9.
7.1
α-level optimization
The α-level optimization approach [62] is the most relevant fuzzy set based method
for our purposes as it applies also in higher dimensional real-life situations and uses
similar techniques as we will use employing the clouds formalism.
The α-level optimization method combines the α-cut representation (25) and
the extension principle to determine the membership function µf of a function f (ε),
f : Rn → R, given the membership function µ of the variable ε. This is achieved
80
Martin Fuchs
by constructing the α-cuts Cf αi belonging to µf from the α-cuts Cαi belonging to
µ. To this end one solves the optimization problems
min f (ε),
(27)
max f (ε)
(28)
ε∈Cαi
ε∈Cαi
for different discrete values αi . Finally from the solution fi∗ of (27) and fi∗ of (28)
one constructs the α-cuts belonging to µf by Cf αi = [fi∗ , fi∗ ].
To simplify the optimization step one assumes sufficiently nice behaving functions f and computationally nice fuzzy sets, i.e., convex fuzzy sets, typically triangular shaped fuzzy numbers.
In n dimensions one optimizes over a hypercuboid, obtained by the Cartesian
product of the α-cuts Cαi = Cα1 i × Cα2 i × · · · × Cαni , where Cαj i := {εj | µj (εj ) ≥
αi }, µj (εj ) := supεk ,k6=j µ(ε), ε = (ε1 , ε2 , . . . , εn ). Here one has to assume noninteractivity of the uncertain variables ε1 , . . . , εn .
Using a discretization of the α-levels by a finite choice of αi the computational
effort for this methods becomes tractable. From (25) one gets a step function for µf
which is usually linearly approximated through the points fi∗ and fi∗ to generate
a triangular fuzzy number.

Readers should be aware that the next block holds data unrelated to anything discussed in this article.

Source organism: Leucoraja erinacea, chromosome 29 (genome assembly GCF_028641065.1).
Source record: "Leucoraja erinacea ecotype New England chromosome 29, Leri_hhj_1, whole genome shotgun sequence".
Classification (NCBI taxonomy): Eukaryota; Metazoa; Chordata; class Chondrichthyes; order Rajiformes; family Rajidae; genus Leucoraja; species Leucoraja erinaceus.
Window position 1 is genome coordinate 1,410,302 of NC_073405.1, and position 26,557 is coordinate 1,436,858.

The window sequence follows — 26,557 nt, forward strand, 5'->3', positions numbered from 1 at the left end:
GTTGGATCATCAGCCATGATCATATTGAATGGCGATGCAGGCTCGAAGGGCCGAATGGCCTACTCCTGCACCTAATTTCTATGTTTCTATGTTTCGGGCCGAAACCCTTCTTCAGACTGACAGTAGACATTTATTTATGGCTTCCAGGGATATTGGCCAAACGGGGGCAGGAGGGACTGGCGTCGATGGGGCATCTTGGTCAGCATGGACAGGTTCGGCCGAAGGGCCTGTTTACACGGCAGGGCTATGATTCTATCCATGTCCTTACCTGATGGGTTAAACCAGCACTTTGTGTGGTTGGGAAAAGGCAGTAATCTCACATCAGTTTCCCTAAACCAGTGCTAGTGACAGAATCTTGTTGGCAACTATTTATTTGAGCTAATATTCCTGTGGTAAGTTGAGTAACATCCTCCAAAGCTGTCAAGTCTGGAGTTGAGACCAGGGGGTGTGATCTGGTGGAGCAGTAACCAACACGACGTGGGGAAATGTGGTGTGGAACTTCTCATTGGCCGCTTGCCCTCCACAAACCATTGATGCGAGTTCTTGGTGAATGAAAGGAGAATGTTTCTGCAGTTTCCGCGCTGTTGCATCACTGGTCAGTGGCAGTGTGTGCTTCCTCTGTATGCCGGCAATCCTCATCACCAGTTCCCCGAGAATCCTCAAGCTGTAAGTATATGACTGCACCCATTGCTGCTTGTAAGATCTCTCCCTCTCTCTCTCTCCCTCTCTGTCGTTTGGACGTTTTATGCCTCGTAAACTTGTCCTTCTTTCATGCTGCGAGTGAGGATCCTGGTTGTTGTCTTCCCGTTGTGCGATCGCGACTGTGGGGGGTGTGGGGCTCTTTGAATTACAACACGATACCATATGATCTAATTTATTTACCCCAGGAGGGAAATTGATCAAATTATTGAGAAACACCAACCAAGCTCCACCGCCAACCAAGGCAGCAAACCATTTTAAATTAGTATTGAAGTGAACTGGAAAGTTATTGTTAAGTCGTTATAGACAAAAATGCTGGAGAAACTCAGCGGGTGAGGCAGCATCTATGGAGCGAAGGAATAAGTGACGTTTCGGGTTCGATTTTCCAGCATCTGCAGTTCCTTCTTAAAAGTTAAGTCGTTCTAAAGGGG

8
Convex methods
Convex methods model uncertainty by so-called anti-optimization over convex
sets, cf. [4], [19]. Assume that we wish to find the design point θ = (θ1 , θ2 , . . . , θno )
with the minimal design objective function value g(θ, ε), g : Rno × Rn → R under
uncertainty of the vector of input variables ε. Also assume that the uncertainty of
ε is described by a convex set C. Anti-optimization means finding the worst-case
scenario for a fixed design point θ by the solution of an optimization problem of
the type
max g(θ, ε)
ε
(29)
s.t. ε ∈ C
The corresponding design optimization problem would be
min max g(θ, ε)
θ
s.t.
ε
(30)
ε∈C
θ∈T
where T is the set of possible selections for the design θ. As the inner level of
problem (30), i.e., equation (29), maximizes the objective which is sought to be
minimized for the design optimization in the outer level (i.e., one seeks the design
Uncertainty Representations in Higher Dimensions
81
with minimal worst-case), the term anti-optimization has been proposed for this
approach.
Investigating convex regions for the worst-case search is motivated by the fact
that in many cases the level sets of probability densities are convex sets, e.g.,
ellipsoids for normal distributions. In this respect the term convex uncertainty for
a random vector ε ∈ Rn is characterized by a convex set C = {ε | Q(ε) ≤ c}, where
Q is a quadratic form and ε is known to belong to C with some confidence. The
quadratic form could be, e.g., Q(ε) = (ε − m)T C −1 (ε − m) with a vector of nominal
values m and an estimated covariance matrix C.
Once one has a description by convex uncertainty one can apply optimization
methods which can make convex methods applicable even in higher dimensions.